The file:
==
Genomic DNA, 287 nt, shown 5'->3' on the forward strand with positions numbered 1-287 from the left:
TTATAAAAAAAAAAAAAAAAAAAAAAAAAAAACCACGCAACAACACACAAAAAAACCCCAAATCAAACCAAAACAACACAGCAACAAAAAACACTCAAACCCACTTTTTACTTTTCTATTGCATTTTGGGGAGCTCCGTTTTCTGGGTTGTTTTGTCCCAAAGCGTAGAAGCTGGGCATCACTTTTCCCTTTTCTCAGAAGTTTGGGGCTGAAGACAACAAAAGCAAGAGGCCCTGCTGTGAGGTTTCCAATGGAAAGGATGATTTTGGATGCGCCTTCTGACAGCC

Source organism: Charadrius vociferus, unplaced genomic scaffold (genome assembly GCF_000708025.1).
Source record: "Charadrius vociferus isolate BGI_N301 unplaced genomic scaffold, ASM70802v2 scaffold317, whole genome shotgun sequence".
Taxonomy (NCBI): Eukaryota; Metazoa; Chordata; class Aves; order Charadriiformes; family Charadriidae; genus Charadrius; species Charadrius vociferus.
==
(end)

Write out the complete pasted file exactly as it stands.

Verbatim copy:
Genomic DNA, 287 nt, shown 5'->3' on the forward strand with positions numbered 1-287 from the left:
TTATAAAAAAAAAAAAAAAAAAAAAAAAAAAACCACGCAACAACACACAAAAAAACCCCAAATCAAACCAAAACAACACAGCAACAAAAAACACTCAAACCCACTTTTTACTTTTCTATTGCATTTTGGGGAGCTCCGTTTTCTGGGTTGTTTTGTCCCAAAGCGTAGAAGCTGGGCATCACTTTTCCCTTTTCTCAGAAGTTTGGGGCTGAAGACAACAAAAGCAAGAGGCCCTGCTGTGAGGTTTCCAATGGAAAGGATGATTTTGGATGCGCCTTCTGACAGCC

Source organism: Charadrius vociferus, unplaced genomic scaffold (genome assembly GCF_000708025.1).
Source record: "Charadrius vociferus isolate BGI_N301 unplaced genomic scaffold, ASM70802v2 scaffold317, whole genome shotgun sequence".
Taxonomy (NCBI): Eukaryota; Metazoa; Chordata; class Aves; order Charadriiformes; family Charadriidae; genus Charadrius; species Charadrius vociferus.